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Cosmic rays are the highest-energy particles found in nature. Measurements of the mass composition of cosmic rays with energies of 10(17)-10(18) electronvolts are essential to understanding whether they have galactic or extragalactic sources. It has also been proposed that the astrophysical neutrino signal comes from accelerators capable of producing cosmic(More)
  • P. Schellart, S. Buitink, +10 authors T. N. G. Trinh
  • 2017
We present LOFAR measurements of radio emission from extensive air showers. We find that this emission is strongly polarized, with a median degree of polarization of nearly 99%, and that the angle between the polarization direction of the electric field and the Lorentz force acting on the particles, depends on the observer location in the shower plane. This(More)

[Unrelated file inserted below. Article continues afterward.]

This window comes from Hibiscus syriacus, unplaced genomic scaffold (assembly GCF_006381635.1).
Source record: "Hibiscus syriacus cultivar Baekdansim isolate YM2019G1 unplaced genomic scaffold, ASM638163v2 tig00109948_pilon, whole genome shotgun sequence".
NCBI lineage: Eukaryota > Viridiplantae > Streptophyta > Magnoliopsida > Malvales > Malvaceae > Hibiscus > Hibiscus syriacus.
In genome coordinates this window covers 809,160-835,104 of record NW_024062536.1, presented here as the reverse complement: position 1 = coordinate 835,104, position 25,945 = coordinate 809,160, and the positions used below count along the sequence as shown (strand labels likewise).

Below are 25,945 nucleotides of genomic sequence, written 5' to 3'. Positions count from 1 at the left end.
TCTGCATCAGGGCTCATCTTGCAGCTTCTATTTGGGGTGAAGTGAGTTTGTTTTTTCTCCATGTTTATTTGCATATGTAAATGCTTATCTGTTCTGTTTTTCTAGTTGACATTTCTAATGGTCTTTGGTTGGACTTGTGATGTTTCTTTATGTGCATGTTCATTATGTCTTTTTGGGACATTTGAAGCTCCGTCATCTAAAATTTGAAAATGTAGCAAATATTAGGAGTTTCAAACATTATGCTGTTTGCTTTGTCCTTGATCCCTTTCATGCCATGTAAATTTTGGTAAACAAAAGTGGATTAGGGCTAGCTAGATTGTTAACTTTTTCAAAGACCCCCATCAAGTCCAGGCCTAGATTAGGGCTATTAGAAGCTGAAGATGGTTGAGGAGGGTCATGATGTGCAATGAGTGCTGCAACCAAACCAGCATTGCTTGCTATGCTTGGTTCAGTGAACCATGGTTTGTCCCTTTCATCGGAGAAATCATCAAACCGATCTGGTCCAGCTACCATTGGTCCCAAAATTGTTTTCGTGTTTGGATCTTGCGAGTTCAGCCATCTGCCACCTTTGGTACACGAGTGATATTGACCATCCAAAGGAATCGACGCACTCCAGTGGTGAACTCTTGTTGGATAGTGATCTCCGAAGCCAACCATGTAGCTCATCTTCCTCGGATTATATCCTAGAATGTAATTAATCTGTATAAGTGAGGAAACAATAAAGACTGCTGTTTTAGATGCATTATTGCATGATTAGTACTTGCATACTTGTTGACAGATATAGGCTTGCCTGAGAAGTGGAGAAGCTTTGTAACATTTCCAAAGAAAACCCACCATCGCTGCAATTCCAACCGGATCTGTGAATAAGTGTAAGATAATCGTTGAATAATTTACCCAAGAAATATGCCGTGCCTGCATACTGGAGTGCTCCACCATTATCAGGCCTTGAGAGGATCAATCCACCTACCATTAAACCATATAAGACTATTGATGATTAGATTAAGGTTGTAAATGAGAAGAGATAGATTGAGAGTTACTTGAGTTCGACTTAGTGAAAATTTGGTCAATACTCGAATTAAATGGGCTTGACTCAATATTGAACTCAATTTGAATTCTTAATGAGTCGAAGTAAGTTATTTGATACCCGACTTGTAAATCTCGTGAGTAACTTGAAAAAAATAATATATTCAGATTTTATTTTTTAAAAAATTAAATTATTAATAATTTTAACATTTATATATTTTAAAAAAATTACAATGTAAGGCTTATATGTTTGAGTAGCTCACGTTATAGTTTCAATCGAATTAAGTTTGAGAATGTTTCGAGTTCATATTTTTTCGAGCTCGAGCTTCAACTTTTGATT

The pattern of the radio emission of air showers is finely sampled with the LowFrequency ARray (LOFAR). A set of 382 measured air showers is used to test a fast, analytic parameterization of the distribution of pulse powers. Using this parameterization we are able to reconstruct the shower axis and give estimators for the energy of the air shower as well as(More)
We present measurements of radio emission from cosmic ray air showers that took place during thunderstorms. The intensity and polarization patterns of these air showers are radically different from those measured during fair-weather conditions. With the use of a simple two-layer model for the atmospheric electric field, these patterns can be well reproduced(More)
Copyright and Moral Rights for the articles on this site are retained by the individual authors and/or other copyright owners. For more information on Open Research Online's data policy on reuse of materials please consult the policies page. ABSTRACT We present the first detection of carbon radio recombination line absorption along the line of sight to(More)
We present the results of a four-month campaign searching for low-frequency radio transients near the North Celestial Pole with the Low-Frequency Array (LOFAR), as part of the Mul-tifrequency Snapshot Sky Survey (MSSS). The data were recorded between 2011 December and 2012 April and comprised 2149 11-minute snapshots, each covering 175 deg 2. We have found(More)
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